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Document Management

2011 Review of Document Management Systems (DMS)


As I do with every article I author, I started this piece by thinking about the key messages that should be conveyed. This is the sixth consecutive review of document management systems (DMS) I have conducted for CPA Practice Advisor, and it is important to continue to provide current and relevant information about the DMS marketplace. This year, we have identified two key points to share with you: one is based on analysis, and the other, frankly, is based more on emotion.
From an analytical perspective, one of the best features of the current DMS crop is how much they have all matured over the past five years. While there are some newer entrants, the vast majority of products reviewed here were part of our first DMS review in 2006. Clearly, the vendors are learning from you, their customer base. Part of our review process is to spend some time with the vendor going through a presentation of their system. This year, one of the most frequent comments was, “We’ve added this feature or made this change, based on feedback from our customers.” Not only does this mean the vendors are continually working to improve their products, it also means that their customers are integrating their DMS deeper into their workflows and identifying specific ways to improve the applications. It is probably safe to say that DMS has moved beyond the early adapter stage to achieve critical mass. However, there are still many firms that have yet to take the plunge. If your firm is in that camp, you should have some conversations with firms that have successfully implemented a DMS and listen carefully to their stories about implementation — what worked, what didn’t work and what lessons they learned. You can then take that knowledge and insight and incorporate it into you implementation plan.
Regarding the emotional aspect, we anticipate that the wildly popular iPad device and all of the new Android-based tablets that will launch later this year will usher in a whole new level of interest in DMS. We also expect this trend to increase interest in related products such as workflow software and client portals. Let’s face it, we have been talking about “going paperless” for many years now, but it has been extremely challenging for most firms. One factor that has hindered adoption is our profession’s love for paper. And the experience of working with electronic documents on vertically positioned screens, no matter how many we have, is just not the same. Tablets changes this equation. We finally have a device that gives us a more natural alternative to working with paper documents, and they are truly portable. You can take the iPad on the road without having to pack up a bulky laptop and a bunch of cables. You can take it into the conference room and start pulling up documents during a meeting and annotate more naturally with the touch screen. We are anxiously waiting to see what the vendors do over the next couple of years to enhance the appeal of integrating tablets into your workflows.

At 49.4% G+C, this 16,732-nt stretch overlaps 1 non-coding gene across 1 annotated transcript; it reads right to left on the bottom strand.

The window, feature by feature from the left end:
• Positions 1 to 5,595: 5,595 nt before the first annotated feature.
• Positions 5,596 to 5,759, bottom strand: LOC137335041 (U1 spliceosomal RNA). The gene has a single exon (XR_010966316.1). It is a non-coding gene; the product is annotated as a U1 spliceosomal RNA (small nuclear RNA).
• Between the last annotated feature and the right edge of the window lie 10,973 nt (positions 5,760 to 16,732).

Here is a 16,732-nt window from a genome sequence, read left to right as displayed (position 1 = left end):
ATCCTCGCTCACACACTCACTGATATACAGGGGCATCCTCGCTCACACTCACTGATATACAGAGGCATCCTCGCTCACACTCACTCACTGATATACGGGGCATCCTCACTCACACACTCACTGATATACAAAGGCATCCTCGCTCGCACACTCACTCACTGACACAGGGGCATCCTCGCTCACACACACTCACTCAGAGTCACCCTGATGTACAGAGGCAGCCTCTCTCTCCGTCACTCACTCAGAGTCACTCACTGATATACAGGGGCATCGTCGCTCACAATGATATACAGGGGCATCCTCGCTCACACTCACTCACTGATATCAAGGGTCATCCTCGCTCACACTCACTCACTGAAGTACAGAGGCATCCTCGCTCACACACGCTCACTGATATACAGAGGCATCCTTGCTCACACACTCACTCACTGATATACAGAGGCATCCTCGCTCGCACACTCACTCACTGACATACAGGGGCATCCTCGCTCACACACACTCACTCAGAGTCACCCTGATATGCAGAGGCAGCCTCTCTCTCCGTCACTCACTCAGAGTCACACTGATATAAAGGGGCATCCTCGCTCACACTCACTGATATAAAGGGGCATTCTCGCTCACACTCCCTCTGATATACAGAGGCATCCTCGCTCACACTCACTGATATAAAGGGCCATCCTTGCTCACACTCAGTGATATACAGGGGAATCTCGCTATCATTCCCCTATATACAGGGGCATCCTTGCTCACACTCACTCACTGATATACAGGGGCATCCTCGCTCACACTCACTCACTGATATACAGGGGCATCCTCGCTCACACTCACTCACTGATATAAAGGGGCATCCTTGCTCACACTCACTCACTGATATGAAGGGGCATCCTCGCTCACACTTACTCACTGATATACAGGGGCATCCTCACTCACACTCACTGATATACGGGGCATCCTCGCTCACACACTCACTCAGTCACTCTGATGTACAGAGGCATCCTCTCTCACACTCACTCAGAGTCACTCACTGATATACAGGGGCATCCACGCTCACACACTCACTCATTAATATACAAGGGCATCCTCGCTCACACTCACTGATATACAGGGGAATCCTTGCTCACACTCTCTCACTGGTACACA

This year’s evaluation criteria are organized into four main categories:
Core Product Functions & Features — We evaluate the overall ease of use and intuitiveness of the application and how well it can be adapted or configured for your unique processes. Specifically, we look at the methods available for getting documents into the system and how they are organized. We also want to make sure you have the ability to customize the configuration of the metadata values that are used to index the documents and files in a model that is consistent with your organization. Management reporting tools are also a part of this category.
Document Workflow — The flow of documents throughout an engagement has emerged as the more important aspect of DMS in recent years. This decade is shaping up to be the decade of business process optimization. In this section, we evaluate the integration with core tax and accounting applications, as well as the primary MS Office 2010 applications: Excel, Word and Outlook. Strong integration is critical to achieving true workflow automation. We also take into account any features that enable the automatic routing of individual documents or binders with engagement management features such as scheduling, checklists, review note management and more.
Document Control — This category gets a little more technical in nature. Specifically, we evaluate the document security features to control who has access to which documents and what they can do with them. This includes retention management tools that automate the archiving and purging process, version control to keep track of the various versions of documents and files as they evolve through their life cycle and, finally, check-in/check-out features that manage the integrity of documents as various people throughout the organization are viewing and editing them.
Special Features — Here, we identify the features that help extend the system beyond document management. We evaluate whether or not the vendor provides an integrated scanning solution and/or an integrated client portal application. We also determine whether or not the system is browser-enabled, which can provide for a more consistent interface across multiple infrastructure platforms with a better likelihood of being compatible with all the various appliances like smartphones, iPads, etc. The availability to purchase the solution in a SaaS model is evaluated, as more and more accounting and tax applications make the move to the proverbial cloud.
We have simplified the presentation of these reviews, with a snapshot of each product that highlights key factors you’ll want to consider when looking for a DMS product. Comprehensive reviews of each product are available at the designated URLs and support the ratings provided here.